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A Rational Look at Christianity; Basing Reason in Truth

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Dave's Challenge is a multi-part long-ruining theme on my blog:
 Remember Dave wanted me to describe Chrsitain message without using any conventional language because he consider all the Christian terminology to be worn out, to have become so often used we don't think about it anymore. I thought I did pretty well but Dave didn't think so. I'm working on the premise that granting the problem Dave finds, worn out language, the other approach we can do, besides Dave's approach (which is chucking traditional terms and re-describing) is to re-define the old terms.

I said: "I've already demonstrated how one might expand upon God talk without referring to God per se."

Dave answers:
You've touched on the edges of how one might do so, but still firmly rooted in a heavily theological framework and philosophical perspective. There's still the issue of Christianity.
 No offense to my friend Dave, who is a professional academic and very intelligent but he's not a theologian, it's only because you know the theology  that you think so. Ok obviously it's rooteded in a theological framework, got that right, that doesn't mean it's worn out and imprinted as wrote and imprinted so we don't think about it becuase it's not even known the public. The vast majority of Christians dont' even know what process theology or liberal theology says. The wouldn't know Paul Tillich form a hole in the ground.

In terms of christian specifics I think I've been discussing two issues that seek to redefine the meanings of classical Christian terms. I've been discussing these terms for years it's making less than a surface scratch. There's one of me. If I had a whole army of evangelists doing the same thing we might get somewhere. Ministers come out of seminary eager to talk about what they spent four years learning, then get it taken out of them in the next four years by having to fit their learning around the community and focus upon things like organizing chairs and cleaning toilets. Yes, more than one old friends from theology schools tells me when no one cleans the toilet at a small chruch its' the Pastor's job. Enough chair arranging and toilet cleaning will knock the ground of being right out of you. The two issues I have in mind are my view of the atonement, and the meaning of the supernatural. I have blog pieces and pages on my websites on both issues. Atonement is here. My take on the supernatural is here.

The first issue, Atonement, we can start with the issue of the term itself. We think we know what it means, it means Jesus died on the cross for our sins. This phrase sill illicit thoughts of compassion and empathy for Jesus' pain from believers, it's a symbol of ridicule form atheists who say things like "but he was son of God it wasn't really a sacrifice." The whole concept has become a mark of derision. Also they question "how could it do any good to die for someone else s sins?" Not that these are cogent criticisms by any means, not that we should change the terms at the first sign of ridicule, but the point is well taken that the concepts have become such cliches they have lost their cultural capital. Or maybe not since the 80% still find it meaningful, but for that reaming 20% perhaps they have.

My point is just choosing an new term wont help, because we would still define it in the same way. We could say "Jesus exhibited a client-centered approach death-wise." what does that mean? Means he died for your sins. Back to the standard usage. How do we reflect that in a new way without changing the meaning? I don't propose this just for the sake of the 3% of atheists, in fact atheists are totally un-taken with my approach. My approach is to look more deeply at what God was doing in setting up the atonement. Why did he use it? I use Jurgen Moltmann's term "solidarity" to describe the atonement.[1] That is not a standard description. That same concept is also expressed in Matthew Lamb's book Solidarity with Victims. [2] Jesus death on the cross is God's statement of solidarity to humanity.  It's not a magic incantation of sympathetic magic, it's a logical statement of God's attitude toward us. By becoming human and dying as one of the lowest in society God says "I am willing to identify with you to the point of sharing your fate. I care about you, I'm one of you, mean so much to me I'm willing to be you." When we place ourselves into Christ's death by giving our lives to Christ and reckon ourselves dead to the world but alive to Christ, we accept solidarity with God. The Cross is God's statement of solidarity with us, and our stepping into that death is our statement of solidarity with God. The grounds upon which sin is forgiven is created by that solidarity. Solidarity is just another way of expressing the concept of covenant.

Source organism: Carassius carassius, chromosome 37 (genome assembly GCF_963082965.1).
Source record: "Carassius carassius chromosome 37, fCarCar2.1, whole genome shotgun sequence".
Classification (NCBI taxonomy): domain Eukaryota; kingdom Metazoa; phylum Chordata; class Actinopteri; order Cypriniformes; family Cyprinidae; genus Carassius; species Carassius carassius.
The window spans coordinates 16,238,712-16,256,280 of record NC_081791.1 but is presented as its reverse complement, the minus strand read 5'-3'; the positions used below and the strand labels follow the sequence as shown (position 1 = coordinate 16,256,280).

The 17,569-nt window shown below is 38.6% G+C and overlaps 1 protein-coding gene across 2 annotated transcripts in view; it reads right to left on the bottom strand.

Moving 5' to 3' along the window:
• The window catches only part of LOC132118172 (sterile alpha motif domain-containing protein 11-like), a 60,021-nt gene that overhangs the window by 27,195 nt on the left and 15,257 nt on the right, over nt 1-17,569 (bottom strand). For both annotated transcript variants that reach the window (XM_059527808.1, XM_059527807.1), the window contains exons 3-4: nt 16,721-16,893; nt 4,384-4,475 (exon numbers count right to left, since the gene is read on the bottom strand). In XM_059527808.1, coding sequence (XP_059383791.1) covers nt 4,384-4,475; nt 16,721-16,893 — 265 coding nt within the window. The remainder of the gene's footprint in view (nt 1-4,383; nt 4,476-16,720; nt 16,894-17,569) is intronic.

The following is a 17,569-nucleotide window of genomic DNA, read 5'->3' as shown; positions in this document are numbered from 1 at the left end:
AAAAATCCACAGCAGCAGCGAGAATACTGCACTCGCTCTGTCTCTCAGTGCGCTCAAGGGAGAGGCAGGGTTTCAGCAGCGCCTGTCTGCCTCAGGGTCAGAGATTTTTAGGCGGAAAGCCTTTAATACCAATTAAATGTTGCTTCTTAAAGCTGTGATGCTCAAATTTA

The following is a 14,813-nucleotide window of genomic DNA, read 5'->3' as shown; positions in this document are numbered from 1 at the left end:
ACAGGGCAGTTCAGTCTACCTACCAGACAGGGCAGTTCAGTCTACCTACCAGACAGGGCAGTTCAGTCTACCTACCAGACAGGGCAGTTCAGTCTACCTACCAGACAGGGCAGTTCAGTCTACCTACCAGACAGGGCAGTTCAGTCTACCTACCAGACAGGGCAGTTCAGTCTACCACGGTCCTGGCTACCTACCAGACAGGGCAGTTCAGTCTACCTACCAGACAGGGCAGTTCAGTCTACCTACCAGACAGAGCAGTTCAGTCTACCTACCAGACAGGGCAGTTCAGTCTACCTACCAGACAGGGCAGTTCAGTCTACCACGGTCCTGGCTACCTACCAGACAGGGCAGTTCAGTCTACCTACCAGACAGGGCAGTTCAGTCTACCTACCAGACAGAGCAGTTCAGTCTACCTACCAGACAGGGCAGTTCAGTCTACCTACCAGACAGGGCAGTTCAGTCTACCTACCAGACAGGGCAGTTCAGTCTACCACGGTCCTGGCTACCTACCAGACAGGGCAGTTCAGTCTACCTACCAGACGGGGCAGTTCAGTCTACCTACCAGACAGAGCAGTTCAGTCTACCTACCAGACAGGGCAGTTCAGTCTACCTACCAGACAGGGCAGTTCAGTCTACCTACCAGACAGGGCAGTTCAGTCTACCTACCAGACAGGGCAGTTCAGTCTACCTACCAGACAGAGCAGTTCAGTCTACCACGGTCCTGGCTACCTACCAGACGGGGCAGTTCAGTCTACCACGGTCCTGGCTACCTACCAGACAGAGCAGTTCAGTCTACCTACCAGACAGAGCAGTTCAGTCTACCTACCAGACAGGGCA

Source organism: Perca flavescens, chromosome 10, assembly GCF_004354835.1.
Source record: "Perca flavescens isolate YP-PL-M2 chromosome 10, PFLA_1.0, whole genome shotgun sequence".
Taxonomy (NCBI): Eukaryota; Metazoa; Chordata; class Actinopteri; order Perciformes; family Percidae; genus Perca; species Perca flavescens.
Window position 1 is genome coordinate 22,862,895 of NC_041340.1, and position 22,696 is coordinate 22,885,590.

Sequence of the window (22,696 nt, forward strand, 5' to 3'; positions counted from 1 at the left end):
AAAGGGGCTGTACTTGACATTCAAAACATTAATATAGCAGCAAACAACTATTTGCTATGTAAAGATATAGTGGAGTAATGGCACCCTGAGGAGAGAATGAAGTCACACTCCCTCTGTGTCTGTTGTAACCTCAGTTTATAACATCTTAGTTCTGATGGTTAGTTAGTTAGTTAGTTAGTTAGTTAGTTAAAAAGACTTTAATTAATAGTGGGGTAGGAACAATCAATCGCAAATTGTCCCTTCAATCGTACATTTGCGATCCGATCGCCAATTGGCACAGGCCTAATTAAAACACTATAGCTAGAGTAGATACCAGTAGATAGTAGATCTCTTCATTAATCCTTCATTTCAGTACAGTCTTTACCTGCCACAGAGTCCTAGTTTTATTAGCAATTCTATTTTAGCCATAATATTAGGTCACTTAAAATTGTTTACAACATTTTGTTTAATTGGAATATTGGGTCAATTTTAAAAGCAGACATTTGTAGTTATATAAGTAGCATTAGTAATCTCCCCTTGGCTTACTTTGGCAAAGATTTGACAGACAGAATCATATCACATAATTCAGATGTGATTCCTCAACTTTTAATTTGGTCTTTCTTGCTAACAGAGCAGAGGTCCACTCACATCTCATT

..all of us who were baptized into Christ Jesus were Baptized into his death.? We were therefore buried with him in baptism into death in order that just as Christ was raised from the death through the glory of the father, we too may live a new life. If we have been united with him in his death we will certainly be united with him in his resurrection.For we know that the old self was crucified with him so that the body of sin might be rendered powerless, that we should no longer be slaves to sin.--because anyone who has died has been freed from sin.Now if we have died with Christ we believe that we will also live with him, for we know that since Christ was raised from the dead he cannot die again; death no longer has mastery over him; the death he died to sin he died once for all; but the life he lives he lives to God. In the same way count yourselves dead to sin but alive to God in Christ Jesus.(Romans 6:1-5) [NIV]


I have never heard anyone in any chruch express it this way. It was expressed this way a lot at Perkins School of Theology (SMU).